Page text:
A month ago, there was a small news item that may have escaped the attention of many. Our city’s Corporation received an award at Urban Mobility India, a conference conducted by the Union Ministry of Urban Development. The award, we learn, was for the civic body’s continued efforts to make our roads a comfortable place for pedestrians and non-motorised transport users. That may come as a surprise to many. What is even more surprising is that the Corporation claims to have put this policy into practice on 26 important thoroughfares and is planning to take it up in 29 more.
And so what has really happened to these roads? With the help of city-based organisations that have for long been fighting for better utilisation of available space, the Corporation has provided continuous and accessible pavements, relocated obstructions such as electrical boxes and garbage bins, created safe cycle paths and streamlined traffic. The new pavements have been designed according to Indian Road Congress standards and are aimed to provide “continuous and unhindered walking” and “reduce conflicts between pedestrians and vehicles.” There are photographs to back these claims as well. But a recent visit to some of these places indicates that matters are still in a nascent stage and the Corporation’s claim of progress may be premature. In short, its intentions are good, but there is very little to back this by way of action.
The Chennai Corporation is a pioneering civic body in that it adopted a Non Motorised Transport (NMT) policy. This was in 2012 when it was decided that solutions to the road woes of the city would no longer come from flyovers but by sensitively redesigning the city space and enhancing pedestrian infrastructure. The NMT policy mandates that 60 per cent of a city’s transport budget ought to be directed towards walking and cycling initiatives. The policy also aims at zero pedestrian and cyclist death by 2018.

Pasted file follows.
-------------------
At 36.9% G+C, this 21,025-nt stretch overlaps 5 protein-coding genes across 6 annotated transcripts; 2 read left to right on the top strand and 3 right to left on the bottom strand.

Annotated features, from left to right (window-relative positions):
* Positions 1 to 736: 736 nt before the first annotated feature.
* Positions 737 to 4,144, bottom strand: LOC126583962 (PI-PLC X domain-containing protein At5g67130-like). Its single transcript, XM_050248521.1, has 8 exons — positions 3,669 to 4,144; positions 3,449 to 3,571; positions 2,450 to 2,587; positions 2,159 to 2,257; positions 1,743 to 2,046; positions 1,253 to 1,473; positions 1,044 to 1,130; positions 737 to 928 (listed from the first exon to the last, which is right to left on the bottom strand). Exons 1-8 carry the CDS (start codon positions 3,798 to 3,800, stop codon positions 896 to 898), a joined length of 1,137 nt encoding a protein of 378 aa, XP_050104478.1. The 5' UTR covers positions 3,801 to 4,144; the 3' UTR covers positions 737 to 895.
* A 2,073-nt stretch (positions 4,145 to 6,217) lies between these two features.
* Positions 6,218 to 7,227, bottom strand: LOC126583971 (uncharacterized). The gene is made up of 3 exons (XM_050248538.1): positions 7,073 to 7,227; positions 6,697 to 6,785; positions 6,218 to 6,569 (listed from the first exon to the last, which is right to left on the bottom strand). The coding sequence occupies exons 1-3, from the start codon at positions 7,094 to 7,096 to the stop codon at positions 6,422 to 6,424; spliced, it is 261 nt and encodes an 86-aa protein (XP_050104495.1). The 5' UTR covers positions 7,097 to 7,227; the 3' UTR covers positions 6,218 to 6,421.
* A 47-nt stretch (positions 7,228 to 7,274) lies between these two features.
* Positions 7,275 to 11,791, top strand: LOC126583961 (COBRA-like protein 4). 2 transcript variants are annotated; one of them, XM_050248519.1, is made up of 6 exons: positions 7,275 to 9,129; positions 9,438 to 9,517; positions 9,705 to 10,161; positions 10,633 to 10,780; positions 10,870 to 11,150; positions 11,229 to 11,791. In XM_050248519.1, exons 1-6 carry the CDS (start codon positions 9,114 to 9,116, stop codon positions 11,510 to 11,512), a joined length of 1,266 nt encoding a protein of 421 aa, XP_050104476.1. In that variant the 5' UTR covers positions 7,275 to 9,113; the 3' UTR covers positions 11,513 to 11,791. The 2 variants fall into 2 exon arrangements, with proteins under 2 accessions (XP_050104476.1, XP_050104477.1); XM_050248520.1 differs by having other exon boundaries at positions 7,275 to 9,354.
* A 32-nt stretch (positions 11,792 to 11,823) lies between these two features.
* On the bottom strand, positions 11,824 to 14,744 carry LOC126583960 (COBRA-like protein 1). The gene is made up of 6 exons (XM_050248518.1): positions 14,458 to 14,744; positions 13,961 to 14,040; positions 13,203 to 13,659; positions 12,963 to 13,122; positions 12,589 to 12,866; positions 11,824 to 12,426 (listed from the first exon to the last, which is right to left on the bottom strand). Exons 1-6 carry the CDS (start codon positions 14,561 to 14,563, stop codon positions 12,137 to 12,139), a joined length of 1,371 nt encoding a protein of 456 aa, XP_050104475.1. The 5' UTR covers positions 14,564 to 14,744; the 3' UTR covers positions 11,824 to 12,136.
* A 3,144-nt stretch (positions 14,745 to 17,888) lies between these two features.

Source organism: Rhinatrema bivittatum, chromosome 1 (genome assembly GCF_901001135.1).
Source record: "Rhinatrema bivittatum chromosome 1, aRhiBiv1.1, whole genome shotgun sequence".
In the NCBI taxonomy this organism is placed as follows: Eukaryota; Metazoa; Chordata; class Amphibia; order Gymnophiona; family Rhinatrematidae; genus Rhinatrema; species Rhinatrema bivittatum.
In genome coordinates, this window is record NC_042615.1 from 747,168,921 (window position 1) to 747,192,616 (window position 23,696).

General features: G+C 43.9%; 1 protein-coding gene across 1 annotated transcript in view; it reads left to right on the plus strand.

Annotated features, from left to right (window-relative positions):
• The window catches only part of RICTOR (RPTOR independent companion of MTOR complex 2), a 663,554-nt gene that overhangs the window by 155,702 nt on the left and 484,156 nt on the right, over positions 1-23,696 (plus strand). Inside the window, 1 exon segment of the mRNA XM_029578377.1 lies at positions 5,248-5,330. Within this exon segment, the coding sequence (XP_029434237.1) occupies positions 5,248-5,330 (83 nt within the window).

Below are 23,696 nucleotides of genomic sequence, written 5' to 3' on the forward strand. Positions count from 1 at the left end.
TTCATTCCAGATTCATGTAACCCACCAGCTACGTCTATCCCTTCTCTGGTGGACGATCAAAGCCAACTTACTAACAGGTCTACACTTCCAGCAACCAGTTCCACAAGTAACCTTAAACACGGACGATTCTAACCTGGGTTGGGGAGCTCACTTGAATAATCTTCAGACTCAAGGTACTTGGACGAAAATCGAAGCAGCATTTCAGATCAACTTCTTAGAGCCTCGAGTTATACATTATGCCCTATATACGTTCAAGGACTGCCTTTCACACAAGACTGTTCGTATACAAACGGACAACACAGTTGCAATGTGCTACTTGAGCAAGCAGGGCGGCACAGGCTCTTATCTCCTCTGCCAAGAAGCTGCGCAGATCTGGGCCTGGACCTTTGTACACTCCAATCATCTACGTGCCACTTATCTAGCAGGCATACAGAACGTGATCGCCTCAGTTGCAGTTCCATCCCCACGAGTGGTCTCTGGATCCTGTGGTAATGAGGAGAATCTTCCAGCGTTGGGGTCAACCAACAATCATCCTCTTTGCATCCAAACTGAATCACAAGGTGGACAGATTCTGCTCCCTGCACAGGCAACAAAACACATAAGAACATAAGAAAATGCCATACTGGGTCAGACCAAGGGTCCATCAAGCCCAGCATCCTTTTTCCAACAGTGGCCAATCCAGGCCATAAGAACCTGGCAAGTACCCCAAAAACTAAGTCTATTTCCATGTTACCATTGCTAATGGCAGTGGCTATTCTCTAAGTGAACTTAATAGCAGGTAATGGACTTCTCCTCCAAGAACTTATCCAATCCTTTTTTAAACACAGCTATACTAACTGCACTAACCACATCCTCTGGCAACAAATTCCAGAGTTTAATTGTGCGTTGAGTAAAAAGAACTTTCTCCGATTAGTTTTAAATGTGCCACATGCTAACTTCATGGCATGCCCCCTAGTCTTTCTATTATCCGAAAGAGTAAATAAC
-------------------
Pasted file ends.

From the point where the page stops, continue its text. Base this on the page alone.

It must be mentioned in this context that Chennai, which once had a high proportion of non-motorised transport users, has since lost out on this edge, thanks to a completely misplaced emphasis on catering to the comforts of the owners of passenger cars. This despite the fact that cars occupy less than ten per cent of the available road space in the city! The Corporation is largely to be blamed for this. Beginning with 1996, it has worked overtime in reducing pavement space, putting up huge flyovers that have completely altered street topography and not monitoring the illegal takeover of what little space that is left by vendors, political parties and private owners. Now it would appear that all that is set to change.
But can it become a reality? A simple survey would reveal that the Corporation may have the best intentions, but if it is to implement them successfully, it needs to change the mindset of just about every other stakeholder, including its officials. Pavements have been lost to makeshift car parking thanks to commercial establishments and residential complexes that have come up without any parking spaces planned in them. Who is to blame for this? The CMDA and the Corporation which, after all, are in charge of licensing such construction and monitoring them! Most new buildings are now on high plinths requiring steep slopes for vehicles to enter and exit and the ramps have to perforce extend on to the roads. Why do the buildings have to be constructed on high surfaces? Because the road surfaces keep rising in our city! And why do they rise? Because the Corporation does not adhere to road laying norms. These are just two small examples of how the Corporation’s own NMT policy may come a cropper thanks to its own practices.
And so, those who give awards for the civic body’s good intentions may have jumped the gun somewhat. If only all of our Corporation’s well-meant resolutions made it to action, we would be a virtual heaven on earth.